From a screenwriter in a forum:
“F The Rules…
…Is an idea swirling around in my head these days, despite being relatively new at this (I started writing a year and a half ago). I notice that people respond to my scripts when I ignore the rules (by rules, I don’t mean format), yet when I consciously employ them, I fail…miserably.
I’m beginning to think that I may be one of those guys who cannot abide by rules, at least consciously. I’m beginning to feel that, for me, they are somewhat of a creative mouse trap. Do I know them? I can’t say that I know all of them, I know that if I were to be generally interrogated (I meant questioned), that I could point to various fundamentals, but I’m beginning to feel that my brain isn’t hardwired in such a way where The Rules facilitate my best work.
So…”F’ The Rules?”
Strike you as a crazy idea? Why or why not? Anyone relate to this?
The short answer: It’s okay to “F” the rules when you no longer need anyone else to buy your script or anyone’s money to make your movie. Here’s my thoughts on this question: If you F the rules; the rules F you back. And if you’re not established yet, they F you without protection, and then discard you like a spent whore. The good thing is, you can wash up and try again.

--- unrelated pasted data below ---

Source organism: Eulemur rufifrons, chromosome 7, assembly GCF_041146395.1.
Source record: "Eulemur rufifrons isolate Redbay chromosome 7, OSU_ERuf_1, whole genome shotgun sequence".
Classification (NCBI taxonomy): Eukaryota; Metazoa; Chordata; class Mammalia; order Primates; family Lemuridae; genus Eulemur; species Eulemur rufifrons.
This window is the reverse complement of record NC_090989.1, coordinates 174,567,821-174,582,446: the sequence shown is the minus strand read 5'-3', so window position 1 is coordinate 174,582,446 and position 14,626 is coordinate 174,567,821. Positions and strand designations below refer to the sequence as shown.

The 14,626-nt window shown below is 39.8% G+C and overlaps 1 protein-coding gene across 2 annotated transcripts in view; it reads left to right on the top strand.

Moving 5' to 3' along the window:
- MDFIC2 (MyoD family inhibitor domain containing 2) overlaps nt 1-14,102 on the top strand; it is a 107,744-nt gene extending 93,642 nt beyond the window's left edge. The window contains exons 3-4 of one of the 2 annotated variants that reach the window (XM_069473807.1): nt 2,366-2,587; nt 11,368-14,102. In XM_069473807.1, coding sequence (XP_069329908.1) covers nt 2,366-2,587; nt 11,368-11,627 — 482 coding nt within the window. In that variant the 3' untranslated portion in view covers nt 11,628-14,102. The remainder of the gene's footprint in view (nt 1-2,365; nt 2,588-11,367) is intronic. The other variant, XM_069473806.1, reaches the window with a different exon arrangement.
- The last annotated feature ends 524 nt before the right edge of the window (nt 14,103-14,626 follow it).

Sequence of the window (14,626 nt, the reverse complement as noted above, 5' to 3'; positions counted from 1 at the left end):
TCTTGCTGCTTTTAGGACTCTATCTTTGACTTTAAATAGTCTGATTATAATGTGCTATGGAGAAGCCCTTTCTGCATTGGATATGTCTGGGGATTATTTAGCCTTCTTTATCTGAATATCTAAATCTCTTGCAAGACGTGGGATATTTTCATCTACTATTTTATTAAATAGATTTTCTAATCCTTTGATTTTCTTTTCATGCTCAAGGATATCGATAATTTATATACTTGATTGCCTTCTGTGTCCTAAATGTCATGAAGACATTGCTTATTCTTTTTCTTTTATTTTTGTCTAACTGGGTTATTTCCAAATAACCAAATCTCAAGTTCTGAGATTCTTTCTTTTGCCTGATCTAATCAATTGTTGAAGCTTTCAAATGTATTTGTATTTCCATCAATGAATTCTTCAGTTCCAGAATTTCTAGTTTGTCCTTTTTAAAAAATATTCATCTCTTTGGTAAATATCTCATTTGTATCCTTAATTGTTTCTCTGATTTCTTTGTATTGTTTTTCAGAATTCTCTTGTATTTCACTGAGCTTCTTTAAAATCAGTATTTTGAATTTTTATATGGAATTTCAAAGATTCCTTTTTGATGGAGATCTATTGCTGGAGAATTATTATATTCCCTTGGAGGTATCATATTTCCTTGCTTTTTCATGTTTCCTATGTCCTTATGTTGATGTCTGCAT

My experience says this is not so much related to your style or skill as a writer, but to the realities of the Hollywood marketing engine. Your breaking the rules might result in a very good story, but it won’t sell. So you’ll have a great screenplay sitting on your shelf, waiting for you to get humble and change it or to finance and film it yourself.
Everything is subjective in Hollywood. No one knows what will work so everyone is paranoid. One of the only things prodcos, studios and those with the money believe they understand is rules–what a screenplay should look like, three act structure, how it should be marketed to which demographic, etc… If you want to make them more paranoid, change one of these elements. They are skiddish enough, they will be absolutely terrified if you F around with the rules.
The artist in me says, “this is bullshit! ” And it is…to the artist in me. Although, when I think about it, I’m not a fan of the avant-gard, so maybe I don’t actually like when the rules are broken either. But if all you had to impress were other writers or readers, I could at least understand it. But the name of this particular game is not “Great Stories,” it’s “Show Business.”
In tennis, they call it a low percentage shot. F the rules if you want. But do so at your own peril.
Hope this helps. Good luck.
T. R. Locke
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